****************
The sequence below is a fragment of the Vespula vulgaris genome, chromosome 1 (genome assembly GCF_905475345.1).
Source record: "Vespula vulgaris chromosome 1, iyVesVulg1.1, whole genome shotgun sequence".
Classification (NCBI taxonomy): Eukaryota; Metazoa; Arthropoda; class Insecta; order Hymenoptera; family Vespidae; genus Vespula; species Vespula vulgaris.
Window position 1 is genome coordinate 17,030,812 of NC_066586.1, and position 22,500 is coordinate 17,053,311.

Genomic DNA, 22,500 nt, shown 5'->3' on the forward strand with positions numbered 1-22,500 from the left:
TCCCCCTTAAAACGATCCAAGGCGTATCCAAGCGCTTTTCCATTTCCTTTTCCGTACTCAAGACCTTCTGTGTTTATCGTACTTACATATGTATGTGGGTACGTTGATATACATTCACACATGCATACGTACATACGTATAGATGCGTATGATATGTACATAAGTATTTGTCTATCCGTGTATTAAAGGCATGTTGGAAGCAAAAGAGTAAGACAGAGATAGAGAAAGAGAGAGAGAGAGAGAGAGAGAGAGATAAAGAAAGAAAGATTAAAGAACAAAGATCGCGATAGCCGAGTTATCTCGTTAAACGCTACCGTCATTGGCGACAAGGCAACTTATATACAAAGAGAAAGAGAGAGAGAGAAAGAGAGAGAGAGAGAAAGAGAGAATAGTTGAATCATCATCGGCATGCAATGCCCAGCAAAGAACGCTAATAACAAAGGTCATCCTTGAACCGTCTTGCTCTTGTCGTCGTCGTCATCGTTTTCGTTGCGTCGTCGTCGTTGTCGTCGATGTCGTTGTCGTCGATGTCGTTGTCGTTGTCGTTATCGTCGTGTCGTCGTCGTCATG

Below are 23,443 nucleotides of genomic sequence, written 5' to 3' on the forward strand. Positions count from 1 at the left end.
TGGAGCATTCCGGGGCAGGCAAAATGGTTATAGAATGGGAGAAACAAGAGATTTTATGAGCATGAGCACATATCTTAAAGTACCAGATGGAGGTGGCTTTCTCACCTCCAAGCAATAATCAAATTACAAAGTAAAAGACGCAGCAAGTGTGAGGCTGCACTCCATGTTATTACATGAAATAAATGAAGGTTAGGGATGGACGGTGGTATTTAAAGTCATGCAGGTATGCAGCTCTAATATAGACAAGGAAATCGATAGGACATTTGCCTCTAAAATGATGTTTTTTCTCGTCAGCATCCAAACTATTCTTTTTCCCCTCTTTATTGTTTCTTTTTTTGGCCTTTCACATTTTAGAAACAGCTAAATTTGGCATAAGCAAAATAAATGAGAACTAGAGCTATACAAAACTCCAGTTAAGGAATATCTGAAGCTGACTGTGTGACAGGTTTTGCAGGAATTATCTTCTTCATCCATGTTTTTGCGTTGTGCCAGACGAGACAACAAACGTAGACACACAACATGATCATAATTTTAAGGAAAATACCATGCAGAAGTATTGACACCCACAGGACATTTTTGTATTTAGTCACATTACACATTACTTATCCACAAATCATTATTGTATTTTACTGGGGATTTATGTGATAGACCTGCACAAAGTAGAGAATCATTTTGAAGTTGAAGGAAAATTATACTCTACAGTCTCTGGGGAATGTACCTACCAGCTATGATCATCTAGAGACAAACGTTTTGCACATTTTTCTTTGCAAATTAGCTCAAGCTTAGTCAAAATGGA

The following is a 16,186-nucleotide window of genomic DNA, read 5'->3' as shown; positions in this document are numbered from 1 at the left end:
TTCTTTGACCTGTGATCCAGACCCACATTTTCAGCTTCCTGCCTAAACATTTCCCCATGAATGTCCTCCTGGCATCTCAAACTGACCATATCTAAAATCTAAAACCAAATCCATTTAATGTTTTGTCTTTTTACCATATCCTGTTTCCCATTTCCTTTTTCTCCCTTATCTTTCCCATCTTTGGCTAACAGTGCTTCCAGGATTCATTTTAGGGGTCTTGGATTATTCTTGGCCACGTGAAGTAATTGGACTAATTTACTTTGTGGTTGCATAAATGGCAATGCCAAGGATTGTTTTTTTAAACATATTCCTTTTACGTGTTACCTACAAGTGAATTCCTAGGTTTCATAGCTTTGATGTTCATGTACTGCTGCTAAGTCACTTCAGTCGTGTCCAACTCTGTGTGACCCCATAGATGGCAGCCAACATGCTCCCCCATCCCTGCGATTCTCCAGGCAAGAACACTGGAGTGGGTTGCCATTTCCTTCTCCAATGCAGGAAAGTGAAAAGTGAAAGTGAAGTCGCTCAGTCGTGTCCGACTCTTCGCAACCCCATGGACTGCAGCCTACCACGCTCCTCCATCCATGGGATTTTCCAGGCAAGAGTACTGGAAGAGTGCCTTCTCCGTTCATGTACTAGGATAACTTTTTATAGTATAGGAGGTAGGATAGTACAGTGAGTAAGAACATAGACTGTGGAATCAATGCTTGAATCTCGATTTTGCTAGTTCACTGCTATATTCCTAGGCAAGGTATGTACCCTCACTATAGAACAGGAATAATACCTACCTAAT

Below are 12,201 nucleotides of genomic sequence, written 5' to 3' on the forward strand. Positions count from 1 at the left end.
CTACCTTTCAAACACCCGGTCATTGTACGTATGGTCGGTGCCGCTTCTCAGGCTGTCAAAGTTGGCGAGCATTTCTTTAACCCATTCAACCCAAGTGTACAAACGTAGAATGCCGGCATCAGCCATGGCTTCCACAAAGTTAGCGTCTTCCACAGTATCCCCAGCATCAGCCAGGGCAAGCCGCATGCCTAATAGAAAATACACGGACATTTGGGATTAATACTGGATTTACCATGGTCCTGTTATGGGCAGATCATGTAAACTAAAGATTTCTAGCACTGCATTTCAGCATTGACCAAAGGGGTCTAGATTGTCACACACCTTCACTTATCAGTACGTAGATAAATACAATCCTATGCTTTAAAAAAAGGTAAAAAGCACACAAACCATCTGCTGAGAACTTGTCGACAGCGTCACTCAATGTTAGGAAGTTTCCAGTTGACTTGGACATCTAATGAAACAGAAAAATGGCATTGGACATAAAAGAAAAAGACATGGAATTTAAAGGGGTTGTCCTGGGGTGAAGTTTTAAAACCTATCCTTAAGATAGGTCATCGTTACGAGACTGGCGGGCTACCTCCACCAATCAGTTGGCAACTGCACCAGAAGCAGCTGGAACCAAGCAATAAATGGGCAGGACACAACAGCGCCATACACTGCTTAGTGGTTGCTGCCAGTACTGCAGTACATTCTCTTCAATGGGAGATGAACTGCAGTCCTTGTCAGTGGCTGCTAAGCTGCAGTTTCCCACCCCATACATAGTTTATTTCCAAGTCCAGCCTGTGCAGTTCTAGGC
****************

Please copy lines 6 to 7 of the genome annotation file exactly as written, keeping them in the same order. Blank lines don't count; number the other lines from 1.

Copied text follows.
TCCCCCTTAAAACGATCCAAGGCGTATCCAAGCGCTTTTCCATTTCCTTTTCCGTACTCAAGACCTTCTGTGTTTATCGTACTTACATATGTATGTGGGTACGTTGATATACATTCACACATGCATACGTACATACGTATAGATGCGTATGATATGTACATAAGTATTTGTCTATCCGTGTATTAAAGGCATGTTGGAAGCAAAAGAGTAAGACAGAGATAGAGAAAGAGAGAGAGAGAGAGAGAGAGAGAGATAAAGAAAGAAAGATTAAAGAACAAAGATCGCGATAGCCGAGTTATCTCGTTAAACGCTACCGTCATTGGCGACAAGGCAACTTATATACAAAGAGAAAGAGAGAGAGAGAAAGAGAGAGAGAGAGAAAGAGAGAATAGTTGAATCATCATCGGCATGCAATGCCCAGCAAAGAACGCTAATAACAAAGGTCATCCTTGAACCGTCTTGCTCTTGTCGTCGTCGTCATCGTTTTCGTTGCGTCGTCGTCGTTGTCGTCGATGTCGTTGTCGTCGATGTCGTTGTCGTTGTCGTTATCGTCGTGTCGTCGTCGTCATG

Below are 23,443 nucleotides of genomic sequence, written 5' to 3' on the forward strand. Positions count from 1 at the left end.